Olof Olson on coming to America from his native land of Sweden had only three dollars in money, and was in debt for his transportation across the ocean. He has been a resident of Champaign County nearly twenty years, and it is truly remarkable what he has been able to accomplish in the way of accumulating property and in the rearing and founding of a splendid country home and a family of most industrious children. No small share of the credit for this distinctive success is due to his capable and energetic wife.
Mr. Olson was born in Sweden, a son of Olof and Ella Olson. He had a public school education in his native land. He was twenty-one years of age when he determined to take advantage of the opportunities of America, and alone crossed the ocean on the ship Arizona. After landing in New York City he went direct to Henry County, Illinois, and was soon paying his debts and familiarizing himself with American traditions and customs and in time reached that place where he felt justified in having a home of his own.
In 1891 he married Miss Selma Norberg. She is also a native of Sweden, a daughter of Pierre and Marie (Dolstron) Norberg. Mrs. Olson came to America at the age of nineteen.
After their marriage they located on a farm west of Galva in Henry County, Illinois. They began with practically no money but had that hard working energy and thrift which are characteristic of the Swedish people. In spite of increasing expenses in the maintenance of the household, there was a steady accumulation against a rainy day and for the future, and success was only a question of time with them.
In 1898 Mr. and Mrs. Olson came to Champaign County and for fifteen years farmed as renters in Compromise Township. All those years they lived steadily on one farm, and that fact alone is a fine testimonial to their efficiency and general worth. Out of their slowly growing accumulations they were then able to buy eighty acres in Harwood Township and subsequently 135 acres in Compromise Township. These tracts of land they sold to buy their present fine farm of 320 acres in Compromise Township, formerly the Dickerson home in section 19.
In the meantime there had come into their hearts and home nine children: Emily, Elof, Albert, Fred, Selma, Oscar, Ella, John and Eric. All of them learned their lessons in the district schools, while Selma was a student in the Gifford High School. They made good records for themselves as students and they all speak and read English and Swedish and have a slight familiarity with the German language. The daughter Emily is now the wife of Henry Ackerman, and they have a son, Herman Ackerman.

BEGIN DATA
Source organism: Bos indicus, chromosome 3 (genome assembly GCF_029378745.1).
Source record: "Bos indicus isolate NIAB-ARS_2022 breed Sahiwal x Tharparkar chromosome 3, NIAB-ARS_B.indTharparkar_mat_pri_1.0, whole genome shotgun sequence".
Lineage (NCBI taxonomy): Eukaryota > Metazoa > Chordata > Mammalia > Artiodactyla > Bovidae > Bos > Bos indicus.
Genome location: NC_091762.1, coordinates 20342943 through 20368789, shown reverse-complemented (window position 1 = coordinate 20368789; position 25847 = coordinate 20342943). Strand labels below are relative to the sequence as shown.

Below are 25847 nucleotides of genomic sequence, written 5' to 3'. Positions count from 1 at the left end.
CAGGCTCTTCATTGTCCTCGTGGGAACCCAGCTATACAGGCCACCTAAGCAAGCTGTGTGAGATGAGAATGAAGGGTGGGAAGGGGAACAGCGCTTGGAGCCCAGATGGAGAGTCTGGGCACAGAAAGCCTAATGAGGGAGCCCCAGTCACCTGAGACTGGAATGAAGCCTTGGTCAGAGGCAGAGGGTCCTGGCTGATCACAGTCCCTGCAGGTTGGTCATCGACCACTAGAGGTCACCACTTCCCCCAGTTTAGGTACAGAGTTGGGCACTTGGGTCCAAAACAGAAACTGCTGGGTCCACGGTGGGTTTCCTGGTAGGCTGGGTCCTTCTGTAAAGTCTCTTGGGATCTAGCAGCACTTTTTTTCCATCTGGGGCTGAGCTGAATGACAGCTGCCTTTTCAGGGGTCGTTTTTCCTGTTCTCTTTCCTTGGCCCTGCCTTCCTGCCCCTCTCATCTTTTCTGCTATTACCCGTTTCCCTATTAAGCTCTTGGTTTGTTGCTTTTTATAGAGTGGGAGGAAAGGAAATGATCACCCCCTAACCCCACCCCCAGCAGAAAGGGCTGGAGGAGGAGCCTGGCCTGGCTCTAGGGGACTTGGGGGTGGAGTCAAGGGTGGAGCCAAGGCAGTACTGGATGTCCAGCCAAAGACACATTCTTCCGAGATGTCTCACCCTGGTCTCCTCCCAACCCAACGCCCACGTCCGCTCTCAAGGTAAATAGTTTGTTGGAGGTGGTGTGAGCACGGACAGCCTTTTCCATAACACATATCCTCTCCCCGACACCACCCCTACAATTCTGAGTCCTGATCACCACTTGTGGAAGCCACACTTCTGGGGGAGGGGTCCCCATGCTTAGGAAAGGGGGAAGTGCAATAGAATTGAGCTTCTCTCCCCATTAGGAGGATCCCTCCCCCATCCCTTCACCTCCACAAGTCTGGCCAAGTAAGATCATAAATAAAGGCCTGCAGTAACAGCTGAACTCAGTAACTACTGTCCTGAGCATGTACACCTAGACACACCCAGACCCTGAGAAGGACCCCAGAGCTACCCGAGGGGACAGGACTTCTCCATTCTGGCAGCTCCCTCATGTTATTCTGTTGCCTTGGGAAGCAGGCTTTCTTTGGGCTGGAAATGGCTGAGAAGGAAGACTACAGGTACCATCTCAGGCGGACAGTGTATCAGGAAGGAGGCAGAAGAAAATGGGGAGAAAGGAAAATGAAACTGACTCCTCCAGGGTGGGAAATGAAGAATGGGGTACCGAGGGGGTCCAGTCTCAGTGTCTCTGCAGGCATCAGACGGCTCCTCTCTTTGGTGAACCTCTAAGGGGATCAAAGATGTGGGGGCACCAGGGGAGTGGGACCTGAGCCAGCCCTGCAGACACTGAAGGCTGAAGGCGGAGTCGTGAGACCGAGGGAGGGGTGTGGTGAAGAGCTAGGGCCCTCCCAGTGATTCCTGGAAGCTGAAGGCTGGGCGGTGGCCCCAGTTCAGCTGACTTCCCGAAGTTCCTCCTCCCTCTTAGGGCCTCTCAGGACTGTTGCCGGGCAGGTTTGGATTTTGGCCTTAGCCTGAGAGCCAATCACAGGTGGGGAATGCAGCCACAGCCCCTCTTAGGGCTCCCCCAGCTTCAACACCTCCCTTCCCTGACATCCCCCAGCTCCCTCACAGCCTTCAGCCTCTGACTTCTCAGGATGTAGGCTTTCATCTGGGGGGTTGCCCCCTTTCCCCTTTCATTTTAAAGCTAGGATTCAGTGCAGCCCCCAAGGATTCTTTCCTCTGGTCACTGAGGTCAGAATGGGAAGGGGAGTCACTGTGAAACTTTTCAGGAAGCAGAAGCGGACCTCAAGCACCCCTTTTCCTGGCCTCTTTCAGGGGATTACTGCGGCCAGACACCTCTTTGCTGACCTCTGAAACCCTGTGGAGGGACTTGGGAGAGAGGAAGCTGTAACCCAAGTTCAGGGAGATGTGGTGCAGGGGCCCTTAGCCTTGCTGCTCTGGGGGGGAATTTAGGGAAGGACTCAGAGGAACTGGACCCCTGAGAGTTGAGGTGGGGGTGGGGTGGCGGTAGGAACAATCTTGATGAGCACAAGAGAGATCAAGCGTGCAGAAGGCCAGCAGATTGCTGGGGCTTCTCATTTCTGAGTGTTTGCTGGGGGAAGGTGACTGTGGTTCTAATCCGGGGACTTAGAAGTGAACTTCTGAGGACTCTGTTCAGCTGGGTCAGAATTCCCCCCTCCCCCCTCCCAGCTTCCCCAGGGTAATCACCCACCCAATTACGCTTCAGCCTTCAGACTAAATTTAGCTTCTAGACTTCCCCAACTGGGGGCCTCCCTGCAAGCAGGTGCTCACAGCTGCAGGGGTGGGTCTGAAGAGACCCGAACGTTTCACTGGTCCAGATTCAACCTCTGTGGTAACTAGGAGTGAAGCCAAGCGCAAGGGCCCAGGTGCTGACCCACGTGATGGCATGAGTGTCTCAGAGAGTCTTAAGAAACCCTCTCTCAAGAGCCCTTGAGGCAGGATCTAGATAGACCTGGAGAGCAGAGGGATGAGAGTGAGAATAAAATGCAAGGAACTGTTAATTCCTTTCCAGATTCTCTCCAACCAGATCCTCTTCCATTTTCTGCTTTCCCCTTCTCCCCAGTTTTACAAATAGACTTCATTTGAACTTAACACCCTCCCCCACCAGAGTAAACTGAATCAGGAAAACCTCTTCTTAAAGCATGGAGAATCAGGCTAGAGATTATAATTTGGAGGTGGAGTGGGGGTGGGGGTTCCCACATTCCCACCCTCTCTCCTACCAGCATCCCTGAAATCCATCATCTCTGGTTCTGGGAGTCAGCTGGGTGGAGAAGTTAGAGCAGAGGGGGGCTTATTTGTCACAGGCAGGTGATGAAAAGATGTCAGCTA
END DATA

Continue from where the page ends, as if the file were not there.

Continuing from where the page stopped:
Mr. and Mrs. Olson are active members of the Lutheran Church. In 1909-10 Mr. Olson served on the board of supervisors, and is a man whose judgment as well as action is entitled to the respect of the community. Politically he supports the Democratic Party. As a farmer he has been highly successful with live stock, and has a large number of cattle, hogs and horses on his place. During the past year Mr. Olson received his record price for corn, selling it at $1.78 a bushel. He is one of the most reliable farmers and citizens of Champaign County. While they take just pride in their farm and their home and live stock, they have a greater pride in the boys and girls who have grown up under their roof. The boys are manly fellows, true types of Americans, and are dependable workers in the management of the homestead. Mr. Olson owns his own threshing machine and sheller, and when confronted with a big job of work he has the boys to depend upon, each one able to take his place in handling machinery or the work of the farm. Mr. Olson in all his years of experience with his sons has never heard one of them say, “I don’t want to do that.” They have grown up with the realization that the interests of the family are all mutual, and this is no doubt one of the secrets of the success of the family. Another fact that should not be omitted is that in all these years Mr. Olson has had the cooperation and support of a good Christian wife, who has aided and counseled him for over a quarter of a century and has borne the chief responsibilities of educating and training her children. The Olson family has one of the most complete and attractive country homes in the entire county. Well back from the road is situated the house, surrounded by a splendid grove of trees and shrubs, and the whole constitutes a park, as though the master hand of a landscape artist had created it. The atmosphere of the farm and the home is also one compounded of industry and wholesome living, and all of this Mr. and Mrs. Olson have as their reward for many years of persevering labor, and labor has been the source of it all, since Mr. Olson has never once indulged in the speculative game and has taken only his just compensation for work honestly performed.